Gautam Narang
United Kingdom
1984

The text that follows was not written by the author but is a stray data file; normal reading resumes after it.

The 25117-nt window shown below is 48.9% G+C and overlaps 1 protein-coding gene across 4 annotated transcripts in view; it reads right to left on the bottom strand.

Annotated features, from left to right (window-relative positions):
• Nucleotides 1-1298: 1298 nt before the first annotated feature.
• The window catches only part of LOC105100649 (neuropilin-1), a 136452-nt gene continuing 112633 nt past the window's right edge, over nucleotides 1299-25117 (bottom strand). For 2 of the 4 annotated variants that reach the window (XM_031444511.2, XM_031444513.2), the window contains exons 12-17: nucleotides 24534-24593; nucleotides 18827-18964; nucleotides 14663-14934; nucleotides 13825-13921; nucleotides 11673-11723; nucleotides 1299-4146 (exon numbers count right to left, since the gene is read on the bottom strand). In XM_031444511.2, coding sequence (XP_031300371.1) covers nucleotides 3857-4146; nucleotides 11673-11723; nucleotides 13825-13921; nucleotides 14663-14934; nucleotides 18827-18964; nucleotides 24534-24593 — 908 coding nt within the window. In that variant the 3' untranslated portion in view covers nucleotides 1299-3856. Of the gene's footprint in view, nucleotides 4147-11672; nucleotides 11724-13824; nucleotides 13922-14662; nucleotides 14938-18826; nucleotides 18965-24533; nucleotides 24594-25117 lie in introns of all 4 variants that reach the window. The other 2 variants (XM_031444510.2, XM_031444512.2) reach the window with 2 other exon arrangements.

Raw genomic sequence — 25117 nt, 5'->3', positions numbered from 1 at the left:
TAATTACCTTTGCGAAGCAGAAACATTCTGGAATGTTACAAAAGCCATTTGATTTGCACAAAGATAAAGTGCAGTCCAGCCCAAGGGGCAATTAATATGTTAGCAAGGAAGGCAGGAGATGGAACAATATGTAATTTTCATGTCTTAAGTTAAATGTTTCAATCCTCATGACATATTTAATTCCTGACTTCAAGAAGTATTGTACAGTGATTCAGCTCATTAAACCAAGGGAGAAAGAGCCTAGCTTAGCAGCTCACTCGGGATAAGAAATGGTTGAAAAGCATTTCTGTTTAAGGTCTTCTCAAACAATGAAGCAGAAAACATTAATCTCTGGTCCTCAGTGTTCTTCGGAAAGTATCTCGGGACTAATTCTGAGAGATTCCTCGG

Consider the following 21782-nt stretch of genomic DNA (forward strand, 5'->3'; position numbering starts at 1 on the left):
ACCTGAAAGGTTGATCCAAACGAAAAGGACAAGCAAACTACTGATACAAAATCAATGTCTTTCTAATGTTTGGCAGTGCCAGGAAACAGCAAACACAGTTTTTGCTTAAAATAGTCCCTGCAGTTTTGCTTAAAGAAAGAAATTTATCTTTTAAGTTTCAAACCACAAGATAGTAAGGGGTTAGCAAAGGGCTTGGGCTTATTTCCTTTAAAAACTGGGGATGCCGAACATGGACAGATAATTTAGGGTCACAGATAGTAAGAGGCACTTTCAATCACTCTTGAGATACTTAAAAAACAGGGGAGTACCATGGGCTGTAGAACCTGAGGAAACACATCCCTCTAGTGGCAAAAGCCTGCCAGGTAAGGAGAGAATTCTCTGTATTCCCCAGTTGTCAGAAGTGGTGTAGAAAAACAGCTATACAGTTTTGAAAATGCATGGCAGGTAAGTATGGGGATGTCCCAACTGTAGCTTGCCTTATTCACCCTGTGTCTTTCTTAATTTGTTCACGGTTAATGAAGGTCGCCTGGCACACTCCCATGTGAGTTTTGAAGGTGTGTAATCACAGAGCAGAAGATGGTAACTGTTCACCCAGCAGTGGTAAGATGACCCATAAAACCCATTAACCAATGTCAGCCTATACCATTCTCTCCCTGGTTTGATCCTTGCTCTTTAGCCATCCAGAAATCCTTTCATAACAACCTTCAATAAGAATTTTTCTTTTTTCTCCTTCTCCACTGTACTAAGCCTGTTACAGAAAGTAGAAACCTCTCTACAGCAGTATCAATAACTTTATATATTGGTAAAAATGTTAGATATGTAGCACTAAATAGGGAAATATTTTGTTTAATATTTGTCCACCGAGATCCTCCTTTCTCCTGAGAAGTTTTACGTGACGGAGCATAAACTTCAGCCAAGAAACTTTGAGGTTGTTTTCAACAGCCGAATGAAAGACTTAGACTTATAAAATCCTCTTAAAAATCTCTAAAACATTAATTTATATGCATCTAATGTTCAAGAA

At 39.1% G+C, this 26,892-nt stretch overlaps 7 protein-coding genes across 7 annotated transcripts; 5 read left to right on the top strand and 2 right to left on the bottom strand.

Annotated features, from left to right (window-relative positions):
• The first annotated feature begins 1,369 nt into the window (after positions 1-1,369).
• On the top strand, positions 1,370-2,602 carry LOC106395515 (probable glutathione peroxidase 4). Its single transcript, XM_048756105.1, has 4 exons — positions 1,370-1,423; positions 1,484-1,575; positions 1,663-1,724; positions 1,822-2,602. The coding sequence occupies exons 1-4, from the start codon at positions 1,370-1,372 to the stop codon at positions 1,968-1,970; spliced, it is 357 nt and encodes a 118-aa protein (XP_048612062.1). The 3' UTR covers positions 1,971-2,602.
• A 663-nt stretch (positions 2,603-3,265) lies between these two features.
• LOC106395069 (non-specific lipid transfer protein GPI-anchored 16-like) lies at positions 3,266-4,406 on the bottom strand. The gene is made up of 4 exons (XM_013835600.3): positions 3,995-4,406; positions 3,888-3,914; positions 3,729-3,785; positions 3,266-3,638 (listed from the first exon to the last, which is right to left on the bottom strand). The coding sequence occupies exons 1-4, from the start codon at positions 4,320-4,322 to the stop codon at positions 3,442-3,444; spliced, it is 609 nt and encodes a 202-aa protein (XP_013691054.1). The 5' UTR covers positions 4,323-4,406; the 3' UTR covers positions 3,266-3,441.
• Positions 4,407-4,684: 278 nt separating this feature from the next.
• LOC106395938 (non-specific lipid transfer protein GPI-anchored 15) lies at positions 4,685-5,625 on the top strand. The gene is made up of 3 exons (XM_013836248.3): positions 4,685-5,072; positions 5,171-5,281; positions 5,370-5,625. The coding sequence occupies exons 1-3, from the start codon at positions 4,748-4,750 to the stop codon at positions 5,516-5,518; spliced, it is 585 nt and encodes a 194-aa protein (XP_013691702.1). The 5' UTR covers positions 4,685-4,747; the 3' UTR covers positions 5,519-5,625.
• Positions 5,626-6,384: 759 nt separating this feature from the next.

I found photography by mistake, when doing my GCSE, I was sitting in the study room, then heard a teacher describe the subjects they taught at the school. As he was going through the subjects, he mentioned photography. I thought to myself was this a subject? Photography! It's so easy, all you do is click (How, wrong I was, how very wrong) *sigh*. As a child I used to play around with cameras. I always looked through them as was interested In them. So I sat in the lesson and was very enthusiastic to start a creative art. The journey had begun. One of the first subjects I started to picture was boats .....mmm yes boats. I lived near a canal and started to photograph boats. I don't know why I picked boats, it's quite sad when I look back, but that was one of my subjects. I took thousands of photographs, trying to make the subjects look Interesting. I remember one day I took all my photographs and filled up a whole table. The obsession had started but I hadn't known. Pictures now filled my room. From the start I always wanted to show my best. I would keep a box of my best photographs and then throw away all the one's I didn't like. I always feel the next picture is my favorite picture, wanting to create new work. As I progressed through my studies, I became distracted. There were so many subjects to do and I tried them all. One week I was doing art of history, then chemistry. I then dropped them all and just focused on photography. To this day, I follow photography. I have learned a lot but I am still confused on what to do next. I love what I do, but everybody tells me go into other things. Photography is more than clicking a button. From my first trip In India I have learned more about life then I would from anything. It teaches you to look, understand and observe rather then just walk away.All about Gautam Narang:AAP: When did you realize you wanted to be a photographer?Well after high school, I pretty much knew that is something that I’ve wanted to do, and it’s pretty much all that I’ve pictured myself doing. I’ve tried office jobs, but they usually don’t work, for example being an assistant was not a great experience. Order wold be forgotten and i’m not a office type or person, the stress kills me. So i’ve always gratiated to something creative.AAP: Where did you study photography?I studied at HND Photography at City and islington. Was the youngest student, out of the program my closet friend was Robert Harper who does amazing fashion photography. We used to chill and take pictures, it was really nice experience. Education to me, especially in the arts isn’t what i’ve expected it to be. The real learning happens when your out of school, and making friends with like minded pepole, finding who you are, I know it sounds like a really simple question, but you get asked “Who are you? What is your favorite movie? Favorite Artist and etc.” These days things are getting competitive and to really stand out is to have strong connections with people. AAP:Do you have a mentor?Yes, the teacher at my school. He was in 60’s and was my best friend, he taught me a lot on business, being an artist, encouraged me, let me use his studio and gave experience in the studio with while doing still life photography. He would also make all his own equipment, was really cool learning from him. My other mentor was Jasper James, he introduced me to style. He showed me that movies could be arty, before that I didn’t really watch any arty stuff. We also traveled around the UK on projects and that was a lot of fun. AAP: How long have you been a photographer?12 years.AAP: Do you remember your first shot? What was it?They were pictures of cannel boats, in England I used to live near a cannel.AAP: What or who inspires you?Well Edward Hooper is a great inspiration. His images feel like movie scenes, they have such a powerful mood to them. Artist have always inspired me. William Eggleston is someone would really inspires me.AAP: How could you describe your style?As simple and bold. I’m a huge fan of bold colors and like to keep things simple.AAP: What kind of gear do you use? Camera, lens, digital, film?I use the Canon 5D Mark II and my iPhone 4, it’s great, you can take it anywhere and pepole aren’t imitated by it, you look like a tourist. The iPhone has a look, in 20 years when we have images that are so sharp that you can’t tell if your looking at something real. Images from are primitive cameras and mobile devices will be called “Retro” they come with a time stamp, the actually medium is a time capsule. It’s not about the quality, it’s about the message, that will last longer.AAP: Do you spend a lot of time editing your images?I’m not a fan of editing, i’ve never liked it, only the darkroom.AAP: Favorite(s) photographer(s)?Steve McCurry, Willam Eggleston, Dorothea Lange. AAP: What advice would you give a young photographer?Go out and find your own vision, and all this likes and things mean nothing. It’s hard putting yourself out there, and pepole don’t usually respond. You start to want to appeal to others and worry if you posting to much. Do it for yourself, who cares about all this fame? Who knows if these websites will be around, this data? One day, you might be recognized.AAP: What mistake should a young photographer avoid?Don’t point fingers, point them at yourself first. Don’t blame others, really look at yourself first.AAP: An idea, a sentence, a project you would like to share?My work is constantly changing and I like that. To keep evolving you need to keep changing.AAP: Your best memory has a photographer?Working on location in India, working in a old Indian palace, documenting Indian folk singers. It’s an experience the kings once enjoyed.AAP: Your worst souvenir has a photographer?A broken camera lens.AAP: If you could have taken the photographs of someone else who would it be?Steve McCurry he has my dream jobAAP: Anything else you would like to share?I’m into film making now, really want to be a DOP or camera operator. Currently i’m based in Toronto.